Archive for November, 2006

Some Recent Reading

Tuesday, November 21st, 2006

King Dork by Frank Portman. Full disclosure: I didn’t realize King Dork was a “young adult” book until after I read it. But that does explain why I wasn’t able to find it in the regular fiction section of the bookstore. But don’t let its classification dissuade you from reading this charming, witty, enjoyable novel — one of the best coming-of-age stories I’ve ever read. The author, Frank Portman, is better known as “Dr. Frank” of the band “The Mr. T Experience.” If you’re familiar with any of that band’s work — catchy, funny tunes like “Even Hitler Had a Girlfriend” and “Who Needs Happiness (I’d Rather Have You)” — you’ll have some idea of what to expect from the book King Dork. In fact, the novel sprung from an MTX song by the same name: “I’m King Dork and I want you to be my Queen.” The book’s King Dork is Tom Henderson, an Everykid struggling to stay under the radar in high school, constantly put-upon by bullies (students and teachers) and the rest of the “psychotic normal people.” (I have seen the “make-out fake-out” in action, so the hell of high school is rendered accurately.) His escape is to talk about rock-and-roll and think up great band names with his only friend, Sam Hellerman (they were thrust together alphabetically; such is fate).

The plot really starts moving when Tom discovers some books that used to belong to his late father, including Catcher in the Rye, and uses them to get to know his dad better. Tom turns cryptic notes in the books into a mystery that carries the story along. At the same time, he’s slowly learning some social graces and having his first success with the opposite sex. Meanwhile, Portman gives us frequent discursions on rock music and high school culture that are hilarious and spot-on, as are his characterizations of minor characters, such as clueless teachers who mispronounce vocabulary words and Tom’s well-meaning but inept aging hippie stepfather. So: Will Tom get a girlfriend? Will Tom and Sam ever write any actual songs, or just debate band names? Is Sam as brilliant as Tom thinks he is? Will Tom ever live down the nickname “ChiMo”? And will Tom ever figure out what happened to his dad? Most of these questions are answered! I like the ending, which is ambiguous but not disappointing, and appropriate for a coming-of-age, where the endpoint is often not clarity but perspective.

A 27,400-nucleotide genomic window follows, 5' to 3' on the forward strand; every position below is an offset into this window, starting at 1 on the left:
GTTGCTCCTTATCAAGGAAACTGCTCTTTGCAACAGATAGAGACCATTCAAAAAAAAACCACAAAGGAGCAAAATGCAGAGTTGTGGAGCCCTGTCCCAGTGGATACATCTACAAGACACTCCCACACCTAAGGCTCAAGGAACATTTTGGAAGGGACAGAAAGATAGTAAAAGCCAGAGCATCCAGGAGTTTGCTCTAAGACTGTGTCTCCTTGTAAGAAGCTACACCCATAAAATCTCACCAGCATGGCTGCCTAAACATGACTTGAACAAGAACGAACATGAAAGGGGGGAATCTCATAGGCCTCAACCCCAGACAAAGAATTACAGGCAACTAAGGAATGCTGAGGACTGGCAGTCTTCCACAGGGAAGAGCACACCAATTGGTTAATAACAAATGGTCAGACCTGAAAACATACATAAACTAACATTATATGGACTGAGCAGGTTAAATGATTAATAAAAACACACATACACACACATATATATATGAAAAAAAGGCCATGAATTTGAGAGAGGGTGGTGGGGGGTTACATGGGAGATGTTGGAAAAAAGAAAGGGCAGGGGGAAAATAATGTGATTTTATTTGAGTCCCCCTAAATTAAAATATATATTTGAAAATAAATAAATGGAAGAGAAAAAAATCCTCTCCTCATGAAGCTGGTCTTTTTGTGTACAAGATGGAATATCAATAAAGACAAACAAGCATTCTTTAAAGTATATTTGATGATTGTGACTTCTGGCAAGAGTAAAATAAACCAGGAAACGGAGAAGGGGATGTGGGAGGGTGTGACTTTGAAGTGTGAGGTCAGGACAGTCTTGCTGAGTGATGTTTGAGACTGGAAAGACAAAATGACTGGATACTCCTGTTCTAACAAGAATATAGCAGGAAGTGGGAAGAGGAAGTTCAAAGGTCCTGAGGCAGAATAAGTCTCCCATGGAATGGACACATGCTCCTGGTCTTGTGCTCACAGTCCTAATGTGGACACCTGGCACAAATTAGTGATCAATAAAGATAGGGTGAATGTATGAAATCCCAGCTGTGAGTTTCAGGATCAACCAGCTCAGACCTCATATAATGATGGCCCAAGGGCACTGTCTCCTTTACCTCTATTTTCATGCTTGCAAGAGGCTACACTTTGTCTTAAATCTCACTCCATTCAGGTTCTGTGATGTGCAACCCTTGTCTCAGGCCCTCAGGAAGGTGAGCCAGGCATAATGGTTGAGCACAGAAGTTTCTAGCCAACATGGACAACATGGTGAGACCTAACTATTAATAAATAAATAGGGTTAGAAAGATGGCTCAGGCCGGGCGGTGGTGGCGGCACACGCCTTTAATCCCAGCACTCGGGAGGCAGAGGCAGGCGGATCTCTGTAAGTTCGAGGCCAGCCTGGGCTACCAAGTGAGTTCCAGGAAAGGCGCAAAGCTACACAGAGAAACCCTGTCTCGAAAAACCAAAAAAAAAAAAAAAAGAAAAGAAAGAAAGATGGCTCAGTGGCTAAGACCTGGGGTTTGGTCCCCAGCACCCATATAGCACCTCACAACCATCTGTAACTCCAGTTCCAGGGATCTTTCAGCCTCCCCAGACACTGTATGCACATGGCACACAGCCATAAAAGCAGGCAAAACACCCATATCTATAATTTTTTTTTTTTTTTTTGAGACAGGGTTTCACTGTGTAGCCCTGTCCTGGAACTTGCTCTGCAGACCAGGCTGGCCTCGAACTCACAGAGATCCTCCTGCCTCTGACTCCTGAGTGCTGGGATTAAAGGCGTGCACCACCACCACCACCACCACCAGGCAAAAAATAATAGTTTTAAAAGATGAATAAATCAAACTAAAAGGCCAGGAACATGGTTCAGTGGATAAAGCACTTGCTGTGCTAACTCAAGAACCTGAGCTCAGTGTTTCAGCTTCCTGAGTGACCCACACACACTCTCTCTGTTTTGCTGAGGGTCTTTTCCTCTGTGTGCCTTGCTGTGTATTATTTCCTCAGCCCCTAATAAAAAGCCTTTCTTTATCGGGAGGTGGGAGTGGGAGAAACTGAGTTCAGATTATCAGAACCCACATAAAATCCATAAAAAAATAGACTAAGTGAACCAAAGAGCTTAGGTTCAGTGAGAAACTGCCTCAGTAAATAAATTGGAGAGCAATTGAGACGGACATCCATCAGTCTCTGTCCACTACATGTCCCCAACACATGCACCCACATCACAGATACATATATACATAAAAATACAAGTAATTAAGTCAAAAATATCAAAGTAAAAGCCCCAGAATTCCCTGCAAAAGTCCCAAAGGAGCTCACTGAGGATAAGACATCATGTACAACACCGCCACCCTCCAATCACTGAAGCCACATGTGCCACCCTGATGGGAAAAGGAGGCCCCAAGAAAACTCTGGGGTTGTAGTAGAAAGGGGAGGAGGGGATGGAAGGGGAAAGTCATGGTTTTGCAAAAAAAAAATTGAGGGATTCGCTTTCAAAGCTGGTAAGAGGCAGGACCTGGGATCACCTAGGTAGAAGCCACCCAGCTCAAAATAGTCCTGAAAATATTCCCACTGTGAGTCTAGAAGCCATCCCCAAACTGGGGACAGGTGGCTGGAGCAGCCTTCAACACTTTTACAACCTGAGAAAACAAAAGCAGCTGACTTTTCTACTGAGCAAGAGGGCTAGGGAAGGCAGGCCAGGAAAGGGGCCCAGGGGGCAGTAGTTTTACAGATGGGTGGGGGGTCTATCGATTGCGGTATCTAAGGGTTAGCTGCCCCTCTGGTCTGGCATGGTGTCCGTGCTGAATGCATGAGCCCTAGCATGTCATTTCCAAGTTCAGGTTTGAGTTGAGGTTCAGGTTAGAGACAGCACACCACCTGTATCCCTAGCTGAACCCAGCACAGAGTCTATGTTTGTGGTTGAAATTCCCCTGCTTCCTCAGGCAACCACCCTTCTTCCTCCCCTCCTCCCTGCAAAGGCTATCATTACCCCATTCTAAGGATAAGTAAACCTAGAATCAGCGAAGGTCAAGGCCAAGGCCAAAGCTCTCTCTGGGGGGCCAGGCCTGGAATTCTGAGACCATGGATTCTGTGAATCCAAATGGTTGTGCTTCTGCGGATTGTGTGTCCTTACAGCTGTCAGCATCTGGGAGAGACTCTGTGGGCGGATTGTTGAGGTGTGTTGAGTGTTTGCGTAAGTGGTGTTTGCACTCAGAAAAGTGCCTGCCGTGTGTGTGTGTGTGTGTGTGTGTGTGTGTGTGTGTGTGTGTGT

A note on format: The paper version might be preferable for things like lists and codes (especially) and song lyrics. But I enjoyed the cd version. It includes an enjoyable interview with Portman (which is where I first learned about the “YA” classification) and several songs related to the book. You can hear some of these songs at this link. The hardcover has been out long enough that you can probably get a used copy for less than the paperback which will presumably come in the spring. But however you experience it, I highly recommend King Dork. Bonus recommendation if you like King Dork (and “Freaks & Geeks” is a given): Tom Perotta’s The Wishbones, about a wedding band musician who faces the scary prospect of growing up. (B&N, Amazon, Powell’s)

Sunday Money by Jeff MacGregor. This one had been on my “maybe” list for a while, based on some good reviews. I finally picked it up a few months ago and read it in pieces over the summer and fall, often while a Sunday NASCAR race was droning in the background. So what is Sunday Money all about? Well, you know how the legend goes that the movie Speed was pitched as “Die Hard on a bus”? I wonder if somebody pitched this one as “A Walk in the Woods goes racin’!” Sports Illustrated writer Jeff MacGregor and his photographer wife buy a motor home and spend about ten months following the NASCAR circuit around the country. While the sport used to be a largely casual southeastern phenomenon, it’s now a multi-billion dollar coast-to-coast business. And that business is selling a product just as carefully packaged and skillfully marketed as the detergents and auto parts and breakfast cereals advertised on the cars themselves. MacGregor does a pretty good job relating the history of stock car racing and blending it with tons of vignettes from the parking lots, infields, and garages. I think the book falters a bit when it tries to delve into the philosophical divide between the old-school NASCAR fans (and drivers) who liked the insularity and laid-back good ole boy style of the past versus the new school of savvy media-friendly drivers, along with tv and ticket sales moving the sport from old tracks like Rockingham to new tracks like Las Vegas. (An aside: Dale Earnhardt Jr. is the living embodiment of this divide within the soul of NASCAR, and his ability to bridge that gap, and offer something for everyone, will have a lot to do with the continued success of the sport. But no pressure or anything, Little E.)